We go through what we go through because at the time we don’t know any better, or what, if anything needs to be changed. You can only see so far, and when you live with and through trauma, your mind is either far into the past, or far off into the future, and sometimes, you are nose-against-the-wall in the present.
My wife and I talk, all the time. We span decades in minutes. We met, and knew one another as kids. She understands my family dynamics and history like no one else could. She has memories of my life that I’ve forgotten. When she shares slices of moments with me, it lights up parts I didn’t know existed. It’s an uncovering, an unfolding of who I was, which then provides me with more clues as to who I am, how I lost that part of me that was wild with wonder, stood up for herself, and didn’t care much what others thought. The underside of these clues give me subtle hints as to where I lost that person, and how I found myself in a pattern of shadow living, hiding from everyone, and most especially, myself.
In one of our conversations recently, we spoke of my grandmother and I came to an incredibly healing conclusion. More on that after I share things about my grandmother that make her an incredible force in my life, and mostly, after her death.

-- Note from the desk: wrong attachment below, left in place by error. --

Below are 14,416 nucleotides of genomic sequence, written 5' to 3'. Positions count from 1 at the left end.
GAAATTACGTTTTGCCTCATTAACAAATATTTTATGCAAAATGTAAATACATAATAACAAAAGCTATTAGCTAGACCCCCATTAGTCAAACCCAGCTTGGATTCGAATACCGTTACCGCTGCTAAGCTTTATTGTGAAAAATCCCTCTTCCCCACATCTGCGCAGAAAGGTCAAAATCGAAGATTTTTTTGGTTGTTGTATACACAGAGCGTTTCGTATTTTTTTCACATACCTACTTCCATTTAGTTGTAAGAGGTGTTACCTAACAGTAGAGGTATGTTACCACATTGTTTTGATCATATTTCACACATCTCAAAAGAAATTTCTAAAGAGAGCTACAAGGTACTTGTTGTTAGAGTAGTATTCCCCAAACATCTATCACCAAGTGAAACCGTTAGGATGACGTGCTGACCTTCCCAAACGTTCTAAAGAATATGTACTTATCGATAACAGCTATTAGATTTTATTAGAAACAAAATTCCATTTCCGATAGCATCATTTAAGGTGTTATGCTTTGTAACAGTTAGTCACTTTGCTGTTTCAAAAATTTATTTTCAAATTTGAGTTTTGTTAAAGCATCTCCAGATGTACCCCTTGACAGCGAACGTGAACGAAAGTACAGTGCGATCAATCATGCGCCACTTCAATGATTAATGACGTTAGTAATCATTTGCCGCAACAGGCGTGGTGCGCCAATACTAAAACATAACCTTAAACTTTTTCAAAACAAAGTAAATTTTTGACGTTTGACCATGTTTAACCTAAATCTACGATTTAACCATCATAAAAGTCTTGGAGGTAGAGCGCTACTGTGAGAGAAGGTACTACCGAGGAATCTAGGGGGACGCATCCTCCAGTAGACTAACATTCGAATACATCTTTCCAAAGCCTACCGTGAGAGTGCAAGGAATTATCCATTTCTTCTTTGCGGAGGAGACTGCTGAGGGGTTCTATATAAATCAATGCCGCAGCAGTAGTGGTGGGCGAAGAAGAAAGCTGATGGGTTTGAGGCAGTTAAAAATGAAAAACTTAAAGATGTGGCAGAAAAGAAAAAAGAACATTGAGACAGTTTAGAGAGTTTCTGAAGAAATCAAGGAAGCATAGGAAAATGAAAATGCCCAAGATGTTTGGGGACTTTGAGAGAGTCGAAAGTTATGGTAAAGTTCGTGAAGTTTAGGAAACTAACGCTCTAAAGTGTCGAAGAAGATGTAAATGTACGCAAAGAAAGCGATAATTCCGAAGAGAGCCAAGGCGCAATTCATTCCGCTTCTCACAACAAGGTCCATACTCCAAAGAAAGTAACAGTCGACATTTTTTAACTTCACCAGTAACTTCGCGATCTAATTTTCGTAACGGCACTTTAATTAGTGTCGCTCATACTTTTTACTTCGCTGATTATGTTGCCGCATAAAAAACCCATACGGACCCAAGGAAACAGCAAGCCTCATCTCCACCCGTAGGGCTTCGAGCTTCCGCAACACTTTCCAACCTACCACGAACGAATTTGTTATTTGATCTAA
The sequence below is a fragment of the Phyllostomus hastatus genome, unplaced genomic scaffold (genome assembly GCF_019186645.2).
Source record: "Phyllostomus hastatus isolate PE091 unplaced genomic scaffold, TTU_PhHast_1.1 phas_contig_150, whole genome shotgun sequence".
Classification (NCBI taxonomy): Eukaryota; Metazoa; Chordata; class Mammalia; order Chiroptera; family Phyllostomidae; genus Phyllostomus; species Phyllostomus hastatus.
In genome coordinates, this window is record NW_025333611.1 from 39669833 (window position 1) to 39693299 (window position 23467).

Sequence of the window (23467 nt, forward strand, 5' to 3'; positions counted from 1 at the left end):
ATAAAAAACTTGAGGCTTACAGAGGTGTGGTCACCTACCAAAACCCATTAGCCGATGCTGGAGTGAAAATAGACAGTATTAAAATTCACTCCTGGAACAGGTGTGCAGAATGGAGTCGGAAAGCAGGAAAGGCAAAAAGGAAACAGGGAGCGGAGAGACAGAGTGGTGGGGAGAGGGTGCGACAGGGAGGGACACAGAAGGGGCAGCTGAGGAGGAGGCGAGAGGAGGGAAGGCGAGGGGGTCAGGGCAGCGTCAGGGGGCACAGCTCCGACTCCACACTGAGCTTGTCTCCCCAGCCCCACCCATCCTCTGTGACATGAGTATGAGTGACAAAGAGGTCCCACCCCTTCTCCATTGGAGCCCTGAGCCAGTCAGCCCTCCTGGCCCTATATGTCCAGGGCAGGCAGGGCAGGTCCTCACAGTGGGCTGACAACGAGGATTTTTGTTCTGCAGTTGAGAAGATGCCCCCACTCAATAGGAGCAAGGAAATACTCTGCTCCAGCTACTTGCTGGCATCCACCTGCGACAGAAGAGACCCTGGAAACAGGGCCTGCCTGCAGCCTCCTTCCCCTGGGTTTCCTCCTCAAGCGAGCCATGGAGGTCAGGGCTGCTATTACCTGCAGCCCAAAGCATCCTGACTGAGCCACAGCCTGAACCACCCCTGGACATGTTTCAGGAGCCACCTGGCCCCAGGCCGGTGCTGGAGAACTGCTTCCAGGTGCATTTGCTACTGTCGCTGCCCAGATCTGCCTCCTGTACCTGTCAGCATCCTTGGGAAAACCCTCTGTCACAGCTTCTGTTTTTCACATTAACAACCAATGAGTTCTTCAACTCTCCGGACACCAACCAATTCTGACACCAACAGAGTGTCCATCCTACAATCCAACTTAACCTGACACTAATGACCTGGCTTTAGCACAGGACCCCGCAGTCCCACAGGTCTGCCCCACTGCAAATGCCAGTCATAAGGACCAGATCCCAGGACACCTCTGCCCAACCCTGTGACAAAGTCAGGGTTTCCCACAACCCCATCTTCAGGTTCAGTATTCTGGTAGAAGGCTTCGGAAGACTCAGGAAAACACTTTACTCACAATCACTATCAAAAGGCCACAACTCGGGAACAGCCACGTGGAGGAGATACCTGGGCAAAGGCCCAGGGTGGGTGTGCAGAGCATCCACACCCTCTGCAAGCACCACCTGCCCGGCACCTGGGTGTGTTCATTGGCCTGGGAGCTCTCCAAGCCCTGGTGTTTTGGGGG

My grandmother died of breast cancer in my early 20s. She was young, in her 60’s. Her loss in my life is a pain that with time has softened and gone hazy. When I allow myself to sharpen the focus of her, it stings. I know I get my extreme passions from her. My grandmother took me to my first yoga class, and brought me to my first Latin mass. She took me to a Mexican hat dancing class, celebrated my 5th grade graduation as if it was University, and drove from Mexico to NYC with me and my cousin when we were 13, by herself. If I squint, I can see the purple-orange sunset as we drove from Saltillo to Monterrey with an actual map folded up in my hands. She trusted us to lead the way. I can even remember our room service order of Saltillo burgers. They were bigger than our faces, and loaded with mushrooms.
English was not my grandmother’s first language, but she learned it well enough to earn a master’s degree, teach, then go on to become a principal in the Bronx, and teach others the language in night classes. She loved to travel, but also loved her privacy. She was gifted at making you feel at home, right where you were with food, music, sincere encouragement, Golden Girls marathons, or just a bucket of Breyer’s vanilla ice cream.
She never met my children, or come to see that I walked away from my family of birth along with any ancestral information, her included.
It started on this last Halloween, or dia de los Muertos, I usually move a picture of her from the shelf where I keep other pictures of those that I love, to my kitchen altar. When I was Catholic, I would bring the picture to their table at the church, so their prayers would lavish more intention than I felt I could give her myself. This year, I was moved to write her a letter. I let her know that I was married, happy, and more myself than I had been in decades. How I came to learn that she didn’t approve of women being in love, but how I couldn’t imagine she would feel that way about me, because, my grandmother always supported everything I brought to her, even if it wasn’t considered traditionally acceptable.